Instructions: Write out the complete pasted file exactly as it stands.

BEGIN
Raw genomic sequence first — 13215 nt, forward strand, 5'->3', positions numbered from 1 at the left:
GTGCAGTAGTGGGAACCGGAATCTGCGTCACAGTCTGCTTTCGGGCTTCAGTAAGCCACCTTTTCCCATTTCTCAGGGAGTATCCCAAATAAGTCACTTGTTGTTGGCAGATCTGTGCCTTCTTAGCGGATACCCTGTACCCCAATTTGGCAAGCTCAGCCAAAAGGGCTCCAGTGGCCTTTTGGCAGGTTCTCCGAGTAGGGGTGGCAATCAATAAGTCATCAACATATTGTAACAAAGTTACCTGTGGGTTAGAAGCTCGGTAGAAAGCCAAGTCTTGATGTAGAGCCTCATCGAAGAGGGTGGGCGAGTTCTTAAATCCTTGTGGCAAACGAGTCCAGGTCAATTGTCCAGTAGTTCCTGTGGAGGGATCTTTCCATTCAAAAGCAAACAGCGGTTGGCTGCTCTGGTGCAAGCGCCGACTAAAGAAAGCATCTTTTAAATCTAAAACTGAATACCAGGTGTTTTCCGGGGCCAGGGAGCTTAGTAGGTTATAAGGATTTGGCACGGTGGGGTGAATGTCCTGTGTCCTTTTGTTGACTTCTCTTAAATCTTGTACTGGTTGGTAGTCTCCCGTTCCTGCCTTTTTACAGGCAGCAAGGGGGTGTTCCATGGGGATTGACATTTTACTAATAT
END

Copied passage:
Raw genomic sequence first — 13215 nt, forward strand, 5'->3', positions numbered from 1 at the left:
GTGCAGTAGTGGGAACCGGAATCTGCGTCACAGTCTGCTTTCGGGCTTCAGTAAGCCACCTTTTCCCATTTCTCAGGGAGTATCCCAAATAAGTCACTTGTTGTTGGCAGATCTGTGCCTTCTTAGCGGATACCCTGTACCCCAATTTGGCAAGCTCAGCCAAAAGGGCTCCAGTGGCCTTTTGGCAGGTTCTCCGAGTAGGGGTGGCAATCAATAAGTCATCAACATATTGTAACAAAGTTACCTGTGGGTTAGAAGCTCGGTAGAAAGCCAAGTCTTGATGTAGAGCCTCATCGAAGAGGGTGGGCGAGTTCTTAAATCCTTGTGGCAAACGAGTCCAGGTCAATTGTCCAGTAGTTCCTGTGGAGGGATCTTTCCATTCAAAAGCAAACAGCGGTTGGCTGCTCTGGTGCAAGCGCCGACTAAAGAAAGCATCTTTTAAATCTAAAACTGAATACCAGGTGTTTTCCGGGGCCAGGGAGCTTAGTAGGTTATAAGGATTTGGCACGGTGGGGTGAATGTCCTGTGTCCTTTTGTTGACTTCTCTTAAATCTTGTACTGGTTGGTAGTCTCCCGTTCCTGCCTTTTTACAGGCAGCAAGGGGGTGTTCCATGGGGATTGACATTTTACTAATAT